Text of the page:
option locking (merged); GIANT_REQUIRED removed from netatalk in
FreeBSD CVS; merged ADAPTIVE_GIANT to FreeBSD CVS, resulting in
substantial performance improvements in many kernel IPC-intensive
benchmarks ; prepend room for link layer headers to the UDP header
mbuf to avoid one allocation per UDP send (merged); a variety of UDP
bug fixes (merged); additional network interfaces marked MPSAFE; UNIX
domain socket locking reformulated to protect so_pcb pointers;
MP_WATCHDOG, a facility to dedicate additional HTT logical CPUs as
watchdog CPUs developed (merged) ; annotation of UNIX domain socket
locking merged to FreeBSD CVS; kqueue locking developed and merged by
John-Mark Gurney ; task list for netinet6 locking created; conditional
locking relating to kqueues and socket buffers eliminated (merged);
NFS server locking bugfixes (merged); in6_prefix code removed from
netinet6 by George Neville-Neil, lowering the work load for netinet6
(merged); unused random tick code in netinet6 removed (merged);
ng_tty, IPX, KAME IPSEC now declare dependence on Giant using
compile-time declaration NET_NEEDS_GIANT("component") permitting the
kernel to detect unsafe components and automatically acquire the Giant
lock over network stack operation if needed (merged) ; additional
locking optimizations for entropy code (merged); Giant disabled by
default in the netperf development branch (merged).

September, 2004: bugs fixed relating to Netgraph's use of the kernel
linker while not holding Giant (merged); merged removal of Giant over
the network stack by default to FreeBSD CVS ; races relating to
netinet6 and if_afdata corrected (merged); annotation of possible
races in the BPF code; BPF code converted to queue(3) (merged); race
in sopoll() corrected (merged).

October, 2004: IPv6 netisr marked as MPSAFE; TCP timers locked,
annotated, and asserted (merged); IP socket option locking and cleanup
(merged); Netgraph ISR marked MPSAFE; netatalk ISR marked MPSAFE
(merged); some interface list locking cleanup (merged); use after free
bug relating to entropy harvesting and ethernet fixed (merged);
soclose()/sofree() race fixed (merged); IFF_LOCKGIANT() and
IFF_UNLOCKGIANT() added to acquire Giant as needed when entering the
ioctls of non-MPSAFE network interfaces.

November, 2004: cleanup of UDPv6 static global variables (merged);
FreeBSD 5.3 released! First release of FreeBSD with an MPSAFE and
Giant-free network stack as the default configuration! ; additional
TCP locking documentation and cleanup (merged); optimization to use
file descriptor reference counts instead of socket reference counts
for frequent operations results in substantial performance
optimizations for high-volume send/receive (merged) ; an accept bug is
fixed (merged) experimental network polling locking introduced;
substantial measurement and optimization of mutex and locking
primitives (merged) ; experimental modifications to UMA to use
critical sections to protect per-CPU caches instead of mutexes yield
substantial micro-benchmark benefits when combined with experimental
critical section optimizations ; FreeBSD Project Netperf page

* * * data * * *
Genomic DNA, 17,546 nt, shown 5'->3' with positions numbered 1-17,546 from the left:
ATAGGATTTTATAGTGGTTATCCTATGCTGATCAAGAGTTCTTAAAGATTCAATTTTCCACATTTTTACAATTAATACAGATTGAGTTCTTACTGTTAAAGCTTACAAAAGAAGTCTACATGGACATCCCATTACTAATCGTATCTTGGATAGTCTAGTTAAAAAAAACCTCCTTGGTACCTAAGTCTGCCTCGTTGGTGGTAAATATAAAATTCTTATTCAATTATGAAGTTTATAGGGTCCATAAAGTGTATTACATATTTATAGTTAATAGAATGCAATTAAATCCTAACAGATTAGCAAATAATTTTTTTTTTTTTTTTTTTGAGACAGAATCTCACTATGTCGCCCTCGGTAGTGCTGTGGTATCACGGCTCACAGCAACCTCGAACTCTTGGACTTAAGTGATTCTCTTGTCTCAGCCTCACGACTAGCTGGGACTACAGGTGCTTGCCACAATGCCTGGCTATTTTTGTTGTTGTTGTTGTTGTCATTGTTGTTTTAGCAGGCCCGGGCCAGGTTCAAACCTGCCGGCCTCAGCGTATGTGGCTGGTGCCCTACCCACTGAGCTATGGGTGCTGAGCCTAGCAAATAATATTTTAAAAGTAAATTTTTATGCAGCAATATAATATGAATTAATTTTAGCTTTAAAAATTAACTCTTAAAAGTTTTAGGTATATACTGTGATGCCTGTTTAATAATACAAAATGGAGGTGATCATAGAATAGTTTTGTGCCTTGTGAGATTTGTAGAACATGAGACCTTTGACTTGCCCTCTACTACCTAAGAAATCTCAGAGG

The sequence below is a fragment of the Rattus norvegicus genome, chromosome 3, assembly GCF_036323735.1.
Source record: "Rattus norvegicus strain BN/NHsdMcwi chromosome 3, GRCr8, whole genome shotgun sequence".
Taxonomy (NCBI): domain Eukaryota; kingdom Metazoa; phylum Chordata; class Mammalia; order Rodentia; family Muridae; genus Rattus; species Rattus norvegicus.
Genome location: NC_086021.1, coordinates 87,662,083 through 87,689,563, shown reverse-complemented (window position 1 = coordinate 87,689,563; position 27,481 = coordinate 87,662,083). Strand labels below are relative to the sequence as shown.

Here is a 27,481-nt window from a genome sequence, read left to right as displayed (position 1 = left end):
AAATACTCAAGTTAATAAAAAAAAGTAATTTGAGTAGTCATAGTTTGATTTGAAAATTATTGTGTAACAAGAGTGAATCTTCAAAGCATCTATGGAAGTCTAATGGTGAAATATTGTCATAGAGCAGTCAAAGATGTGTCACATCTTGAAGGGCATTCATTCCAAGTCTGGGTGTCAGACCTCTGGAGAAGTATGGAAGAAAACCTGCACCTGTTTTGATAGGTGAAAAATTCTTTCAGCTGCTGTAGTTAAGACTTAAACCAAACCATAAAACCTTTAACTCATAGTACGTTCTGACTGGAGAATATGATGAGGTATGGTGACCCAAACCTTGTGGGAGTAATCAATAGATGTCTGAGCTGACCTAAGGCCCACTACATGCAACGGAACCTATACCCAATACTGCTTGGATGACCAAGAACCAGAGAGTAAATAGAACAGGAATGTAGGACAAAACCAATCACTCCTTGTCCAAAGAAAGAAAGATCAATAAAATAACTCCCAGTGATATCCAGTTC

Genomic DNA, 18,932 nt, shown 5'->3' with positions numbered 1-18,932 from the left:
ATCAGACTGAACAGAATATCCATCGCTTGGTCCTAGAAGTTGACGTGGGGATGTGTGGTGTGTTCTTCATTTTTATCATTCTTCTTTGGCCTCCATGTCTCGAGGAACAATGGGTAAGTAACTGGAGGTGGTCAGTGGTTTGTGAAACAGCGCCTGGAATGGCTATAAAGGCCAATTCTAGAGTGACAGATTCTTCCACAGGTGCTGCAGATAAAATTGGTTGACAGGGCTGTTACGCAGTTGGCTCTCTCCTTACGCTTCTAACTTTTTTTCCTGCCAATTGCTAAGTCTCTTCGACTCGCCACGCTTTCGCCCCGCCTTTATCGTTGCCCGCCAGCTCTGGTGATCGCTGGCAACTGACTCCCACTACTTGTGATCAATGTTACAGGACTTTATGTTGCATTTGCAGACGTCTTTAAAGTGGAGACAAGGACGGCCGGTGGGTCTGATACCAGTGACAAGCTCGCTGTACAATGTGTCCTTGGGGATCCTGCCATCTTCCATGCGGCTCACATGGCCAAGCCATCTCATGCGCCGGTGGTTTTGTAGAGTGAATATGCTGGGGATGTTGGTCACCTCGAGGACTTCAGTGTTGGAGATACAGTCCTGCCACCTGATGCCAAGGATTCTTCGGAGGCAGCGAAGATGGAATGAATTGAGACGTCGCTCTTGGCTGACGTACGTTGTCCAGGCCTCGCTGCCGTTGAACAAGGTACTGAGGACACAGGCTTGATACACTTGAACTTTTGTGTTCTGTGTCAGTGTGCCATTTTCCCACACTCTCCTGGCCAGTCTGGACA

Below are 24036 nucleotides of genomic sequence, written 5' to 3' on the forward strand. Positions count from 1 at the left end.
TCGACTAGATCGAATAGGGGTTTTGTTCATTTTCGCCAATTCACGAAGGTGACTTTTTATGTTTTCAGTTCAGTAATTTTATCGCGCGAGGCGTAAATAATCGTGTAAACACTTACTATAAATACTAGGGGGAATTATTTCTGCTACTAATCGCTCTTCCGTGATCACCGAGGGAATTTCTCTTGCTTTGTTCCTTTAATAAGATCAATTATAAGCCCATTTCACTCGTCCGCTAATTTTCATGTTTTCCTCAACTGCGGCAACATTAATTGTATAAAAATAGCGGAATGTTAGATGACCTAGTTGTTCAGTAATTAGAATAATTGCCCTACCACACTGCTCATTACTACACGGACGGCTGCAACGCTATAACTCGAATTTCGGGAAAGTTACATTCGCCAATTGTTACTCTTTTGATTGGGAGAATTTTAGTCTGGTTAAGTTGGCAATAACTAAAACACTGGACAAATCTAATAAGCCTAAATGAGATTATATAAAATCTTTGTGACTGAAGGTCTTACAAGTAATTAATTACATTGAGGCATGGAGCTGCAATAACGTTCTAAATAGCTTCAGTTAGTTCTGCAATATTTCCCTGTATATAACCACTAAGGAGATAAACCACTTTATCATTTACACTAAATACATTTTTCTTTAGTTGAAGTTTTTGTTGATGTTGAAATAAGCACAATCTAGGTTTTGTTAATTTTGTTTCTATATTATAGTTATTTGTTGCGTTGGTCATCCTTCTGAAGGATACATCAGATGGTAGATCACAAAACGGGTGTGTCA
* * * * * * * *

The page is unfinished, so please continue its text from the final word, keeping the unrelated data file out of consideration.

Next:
launched; performance micro-benchmarks benchmarks reveal IP forwarding
latency in 5.x is measurably better than 4.x on UP when combined with
optional network stack direct dispatch; several NFS server locking
bugfixes (merged); development of new mbufqueue primitives and
substantial experimentation with them permits development of amortized
cost locking APIs for handoff between the network stack and network
device drivers (work in collaboration with Sandvine, Inc) ; Linux
TCP_INFO API added to allow user-space monitoring of TCP state
(merged); SMPng task list updated; UDP static/global fixes merged to

December, 2004: UDP static/global fixes developed for multi-threaded
in-bound UDP processing (merged); socket buffer locking fixes for
urgent TCP input processing (merged); lockless read optimizations for
IF_DEQUEUE() and IF_DRAIN(); Giant-free close for sockets/pipes/...
merged to FreeBSD CVS; optimize mass-dequeues of mbuf chains in netisr
processing; netrate tool merged to RELENG_5; TCP locking fixes merged
to RELENG_5; "show alllocks" added to DDB (merged); IPX locking
bugfixes (merged); IPX/SPX __packed fixes (merged); IPX/SPX moved to
queue(9) (merged); TCP locking fixes and annotations merged to FreeBSD
CVS; IPX/SPX globals and pcb locking (merged); IPX/SPX marked MPSAFE
(merged) ; IP socket options locking merged to FreeBSD; SPPP locked by
Roman Kurakin (merged); UNIX domain socket locking fixes by Alan Cox

On-going work continues with regard to locking down network stack
components, including additional netinet6 locking, mbuf queue
facilities and operations; benchmarking; moving to critical sections
or per-CPU mutexes for UMA per-CPU caches; moving to critical sections
or per-CPU mutexes for malloc(9) statistics; elimination of separate
mbuf allocator statistics; additional interface locking; a broad
variety of cleanups and documentation of locking; a broad range of
__________________________________________________ _______________

New DHCP Client

Contact: Sam Leffler <>

The OpenBSD dhcp client program has been ported and enhanced to listen
for 802.11-related events from the kernel. This enables immediate IP
address acquisition when roaming (as opposed to the polling done by
the old code). The main change from the previous client is that there
is one dhclient process per interface as opposed to one for the entire
system. This necessitates changes to the system startup scripts.